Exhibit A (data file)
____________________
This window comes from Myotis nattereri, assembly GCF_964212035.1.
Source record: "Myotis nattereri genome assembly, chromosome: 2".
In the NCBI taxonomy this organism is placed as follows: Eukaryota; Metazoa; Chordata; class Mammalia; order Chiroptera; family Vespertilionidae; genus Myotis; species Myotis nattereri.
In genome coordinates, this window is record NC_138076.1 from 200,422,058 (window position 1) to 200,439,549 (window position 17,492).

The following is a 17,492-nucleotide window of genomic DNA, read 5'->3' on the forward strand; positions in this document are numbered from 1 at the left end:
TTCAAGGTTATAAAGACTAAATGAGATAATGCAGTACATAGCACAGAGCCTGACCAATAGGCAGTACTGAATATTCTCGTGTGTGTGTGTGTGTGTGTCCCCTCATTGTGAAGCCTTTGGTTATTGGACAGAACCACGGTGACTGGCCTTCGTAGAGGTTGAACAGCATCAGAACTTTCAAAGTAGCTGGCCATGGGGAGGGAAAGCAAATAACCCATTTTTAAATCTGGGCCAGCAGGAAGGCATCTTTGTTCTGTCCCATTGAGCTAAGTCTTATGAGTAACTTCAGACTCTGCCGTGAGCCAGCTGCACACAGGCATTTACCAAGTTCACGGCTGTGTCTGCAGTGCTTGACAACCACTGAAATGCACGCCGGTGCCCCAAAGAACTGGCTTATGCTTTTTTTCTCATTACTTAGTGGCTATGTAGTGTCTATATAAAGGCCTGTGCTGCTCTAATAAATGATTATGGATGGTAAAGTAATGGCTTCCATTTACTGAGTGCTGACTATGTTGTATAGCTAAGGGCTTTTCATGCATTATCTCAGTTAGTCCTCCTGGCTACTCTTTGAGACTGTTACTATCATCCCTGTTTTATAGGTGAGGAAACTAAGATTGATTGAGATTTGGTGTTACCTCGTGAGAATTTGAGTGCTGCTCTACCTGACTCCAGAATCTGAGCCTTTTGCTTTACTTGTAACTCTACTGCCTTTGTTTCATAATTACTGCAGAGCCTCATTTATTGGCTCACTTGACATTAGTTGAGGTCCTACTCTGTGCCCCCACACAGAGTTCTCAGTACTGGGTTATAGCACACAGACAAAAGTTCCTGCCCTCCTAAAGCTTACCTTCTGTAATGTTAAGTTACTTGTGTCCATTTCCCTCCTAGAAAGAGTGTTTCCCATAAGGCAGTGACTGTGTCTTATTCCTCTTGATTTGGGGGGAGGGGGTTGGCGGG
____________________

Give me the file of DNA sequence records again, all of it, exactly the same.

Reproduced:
This window comes from Myotis nattereri, assembly GCF_964212035.1.
Source record: "Myotis nattereri genome assembly, chromosome: 2".
In the NCBI taxonomy this organism is placed as follows: Eukaryota; Metazoa; Chordata; class Mammalia; order Chiroptera; family Vespertilionidae; genus Myotis; species Myotis nattereri.
In genome coordinates, this window is record NC_138076.1 from 200,422,058 (window position 1) to 200,439,549 (window position 17,492).

The following is a 17,492-nucleotide window of genomic DNA, read 5'->3' on the forward strand; positions in this document are numbered from 1 at the left end:
TTCAAGGTTATAAAGACTAAATGAGATAATGCAGTACATAGCACAGAGCCTGACCAATAGGCAGTACTGAATATTCTCGTGTGTGTGTGTGTGTGTGTCCCCTCATTGTGAAGCCTTTGGTTATTGGACAGAACCACGGTGACTGGCCTTCGTAGAGGTTGAACAGCATCAGAACTTTCAAAGTAGCTGGCCATGGGGAGGGAAAGCAAATAACCCATTTTTAAATCTGGGCCAGCAGGAAGGCATCTTTGTTCTGTCCCATTGAGCTAAGTCTTATGAGTAACTTCAGACTCTGCCGTGAGCCAGCTGCACACAGGCATTTACCAAGTTCACGGCTGTGTCTGCAGTGCTTGACAACCACTGAAATGCACGCCGGTGCCCCAAAGAACTGGCTTATGCTTTTTTTCTCATTACTTAGTGGCTATGTAGTGTCTATATAAAGGCCTGTGCTGCTCTAATAAATGATTATGGATGGTAAAGTAATGGCTTCCATTTACTGAGTGCTGACTATGTTGTATAGCTAAGGGCTTTTCATGCATTATCTCAGTTAGTCCTCCTGGCTACTCTTTGAGACTGTTACTATCATCCCTGTTTTATAGGTGAGGAAACTAAGATTGATTGAGATTTGGTGTTACCTCGTGAGAATTTGAGTGCTGCTCTACCTGACTCCAGAATCTGAGCCTTTTGCTTTACTTGTAACTCTACTGCCTTTGTTTCATAATTACTGCAGAGCCTCATTTATTGGCTCACTTGACATTAGTTGAGGTCCTACTCTGTGCCCCCACACAGAGTTCTCAGTACTGGGTTATAGCACACAGACAAAAGTTCCTGCCCTCCTAAAGCTTACCTTCTGTAATGTTAAGTTACTTGTGTCCATTTCCCTCCTAGAAAGAGTGTTTCCCATAAGGCAGTGACTGTGTCTTATTCCTCTTGATTTGGGGGGAGGGGGTTGGCGGG